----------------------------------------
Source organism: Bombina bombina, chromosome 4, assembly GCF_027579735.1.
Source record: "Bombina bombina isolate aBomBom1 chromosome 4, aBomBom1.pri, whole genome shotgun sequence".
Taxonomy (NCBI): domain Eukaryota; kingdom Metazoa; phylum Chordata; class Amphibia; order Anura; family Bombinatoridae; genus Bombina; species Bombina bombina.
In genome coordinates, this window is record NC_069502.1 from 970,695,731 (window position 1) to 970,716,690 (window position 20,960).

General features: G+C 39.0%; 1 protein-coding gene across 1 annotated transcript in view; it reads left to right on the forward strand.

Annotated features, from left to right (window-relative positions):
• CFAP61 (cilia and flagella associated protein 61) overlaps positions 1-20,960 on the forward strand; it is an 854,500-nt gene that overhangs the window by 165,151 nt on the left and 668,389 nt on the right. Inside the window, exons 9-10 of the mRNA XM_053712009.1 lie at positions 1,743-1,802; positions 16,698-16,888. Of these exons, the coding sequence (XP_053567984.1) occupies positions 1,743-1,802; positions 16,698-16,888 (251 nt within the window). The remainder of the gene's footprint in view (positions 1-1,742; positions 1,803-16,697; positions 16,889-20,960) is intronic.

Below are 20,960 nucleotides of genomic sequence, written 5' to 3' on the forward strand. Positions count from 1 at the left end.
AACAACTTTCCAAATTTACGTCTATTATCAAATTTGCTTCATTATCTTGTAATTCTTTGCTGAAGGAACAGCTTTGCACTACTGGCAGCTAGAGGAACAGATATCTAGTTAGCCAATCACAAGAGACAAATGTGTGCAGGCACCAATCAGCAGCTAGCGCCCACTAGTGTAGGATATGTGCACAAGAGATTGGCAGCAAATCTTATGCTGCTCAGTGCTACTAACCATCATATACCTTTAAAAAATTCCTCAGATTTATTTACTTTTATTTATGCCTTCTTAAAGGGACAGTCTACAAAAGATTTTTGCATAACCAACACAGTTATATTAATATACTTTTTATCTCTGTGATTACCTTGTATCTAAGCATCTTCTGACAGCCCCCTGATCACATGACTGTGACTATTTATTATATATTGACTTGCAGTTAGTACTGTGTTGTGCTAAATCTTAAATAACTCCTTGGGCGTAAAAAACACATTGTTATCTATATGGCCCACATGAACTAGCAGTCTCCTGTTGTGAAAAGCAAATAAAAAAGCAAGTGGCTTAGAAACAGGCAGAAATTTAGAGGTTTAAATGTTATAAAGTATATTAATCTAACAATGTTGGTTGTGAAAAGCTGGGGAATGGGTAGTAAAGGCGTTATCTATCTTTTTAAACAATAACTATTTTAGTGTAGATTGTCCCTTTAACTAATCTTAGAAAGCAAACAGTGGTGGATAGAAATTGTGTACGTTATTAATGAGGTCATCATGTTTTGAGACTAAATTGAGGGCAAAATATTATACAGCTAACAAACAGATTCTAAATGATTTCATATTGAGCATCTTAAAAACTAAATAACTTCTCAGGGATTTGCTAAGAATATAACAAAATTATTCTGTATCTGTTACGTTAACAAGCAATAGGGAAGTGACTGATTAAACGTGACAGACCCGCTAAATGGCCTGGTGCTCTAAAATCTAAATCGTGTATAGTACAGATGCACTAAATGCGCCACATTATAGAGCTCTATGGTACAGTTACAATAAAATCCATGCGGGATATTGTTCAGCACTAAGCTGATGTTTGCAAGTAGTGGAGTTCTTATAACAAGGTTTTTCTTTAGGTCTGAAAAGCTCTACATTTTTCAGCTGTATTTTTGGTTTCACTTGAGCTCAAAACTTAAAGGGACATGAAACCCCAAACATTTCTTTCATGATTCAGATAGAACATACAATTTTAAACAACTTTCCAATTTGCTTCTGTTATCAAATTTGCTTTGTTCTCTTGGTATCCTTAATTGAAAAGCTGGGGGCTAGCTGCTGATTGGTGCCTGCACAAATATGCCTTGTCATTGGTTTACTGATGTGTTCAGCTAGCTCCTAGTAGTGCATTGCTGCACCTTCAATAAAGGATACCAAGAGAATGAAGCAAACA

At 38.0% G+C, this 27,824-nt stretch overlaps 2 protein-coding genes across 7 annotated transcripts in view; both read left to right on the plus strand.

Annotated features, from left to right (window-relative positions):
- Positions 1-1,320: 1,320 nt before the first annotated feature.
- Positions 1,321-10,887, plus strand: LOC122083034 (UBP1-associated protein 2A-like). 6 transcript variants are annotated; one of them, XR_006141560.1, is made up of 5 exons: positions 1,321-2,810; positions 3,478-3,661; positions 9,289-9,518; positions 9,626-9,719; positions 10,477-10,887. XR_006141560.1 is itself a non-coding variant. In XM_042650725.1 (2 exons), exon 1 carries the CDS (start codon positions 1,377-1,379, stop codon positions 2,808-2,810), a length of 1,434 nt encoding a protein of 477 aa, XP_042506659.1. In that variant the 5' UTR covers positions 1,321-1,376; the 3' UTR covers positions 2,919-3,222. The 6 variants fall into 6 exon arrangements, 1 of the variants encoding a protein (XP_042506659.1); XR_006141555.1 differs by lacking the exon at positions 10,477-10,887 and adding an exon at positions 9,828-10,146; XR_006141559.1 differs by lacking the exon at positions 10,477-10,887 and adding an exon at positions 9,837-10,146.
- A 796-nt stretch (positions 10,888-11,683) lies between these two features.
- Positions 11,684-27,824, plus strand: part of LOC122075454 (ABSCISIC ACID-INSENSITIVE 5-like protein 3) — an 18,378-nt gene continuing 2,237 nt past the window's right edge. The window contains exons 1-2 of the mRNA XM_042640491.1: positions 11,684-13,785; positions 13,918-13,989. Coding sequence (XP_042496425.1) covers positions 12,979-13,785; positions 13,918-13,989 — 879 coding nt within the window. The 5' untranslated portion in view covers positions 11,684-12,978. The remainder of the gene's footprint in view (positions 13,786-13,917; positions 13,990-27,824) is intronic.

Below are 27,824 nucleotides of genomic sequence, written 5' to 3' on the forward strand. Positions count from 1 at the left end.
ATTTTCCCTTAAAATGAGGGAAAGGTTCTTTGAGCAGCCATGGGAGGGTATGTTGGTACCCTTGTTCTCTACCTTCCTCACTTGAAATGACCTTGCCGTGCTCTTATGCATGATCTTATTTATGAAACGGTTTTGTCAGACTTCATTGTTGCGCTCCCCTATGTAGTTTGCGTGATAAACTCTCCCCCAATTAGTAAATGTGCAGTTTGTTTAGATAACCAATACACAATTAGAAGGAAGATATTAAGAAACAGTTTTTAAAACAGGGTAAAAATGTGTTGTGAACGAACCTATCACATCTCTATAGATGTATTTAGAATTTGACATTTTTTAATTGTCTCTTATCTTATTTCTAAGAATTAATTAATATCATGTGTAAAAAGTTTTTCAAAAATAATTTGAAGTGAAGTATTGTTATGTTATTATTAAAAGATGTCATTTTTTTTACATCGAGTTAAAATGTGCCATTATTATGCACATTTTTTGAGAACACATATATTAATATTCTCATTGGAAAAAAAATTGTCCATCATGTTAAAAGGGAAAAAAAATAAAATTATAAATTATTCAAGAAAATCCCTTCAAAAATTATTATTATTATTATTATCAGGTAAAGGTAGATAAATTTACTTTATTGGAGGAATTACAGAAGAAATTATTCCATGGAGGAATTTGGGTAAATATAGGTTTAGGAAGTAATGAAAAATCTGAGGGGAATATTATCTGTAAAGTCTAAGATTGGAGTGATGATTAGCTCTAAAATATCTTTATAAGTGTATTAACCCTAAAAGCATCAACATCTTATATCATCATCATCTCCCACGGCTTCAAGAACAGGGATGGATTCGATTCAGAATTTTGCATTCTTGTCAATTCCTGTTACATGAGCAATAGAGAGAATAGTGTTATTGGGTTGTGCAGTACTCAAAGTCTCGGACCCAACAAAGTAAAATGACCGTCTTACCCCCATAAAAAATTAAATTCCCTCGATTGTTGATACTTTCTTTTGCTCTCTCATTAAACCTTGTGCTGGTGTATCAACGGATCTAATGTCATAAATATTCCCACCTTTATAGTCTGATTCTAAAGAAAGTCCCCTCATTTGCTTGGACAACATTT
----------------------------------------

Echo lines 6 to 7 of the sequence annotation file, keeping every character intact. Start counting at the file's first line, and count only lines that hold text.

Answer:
Annotated features, from left to right (window-relative positions):
• CFAP61 (cilia and flagella associated protein 61) overlaps positions 1-20,960 on the forward strand; it is an 854,500-nt gene that overhangs the window by 165,151 nt on the left and 668,389 nt on the right. Inside the window, exons 9-10 of the mRNA XM_053712009.1 lie at positions 1,743-1,802; positions 16,698-16,888. Of these exons, the coding sequence (XP_053567984.1) occupies positions 1,743-1,802; positions 16,698-16,888 (251 nt within the window). The remainder of the gene's footprint in view (positions 1-1,742; positions 1,803-16,697; positions 16,889-20,960) is intronic.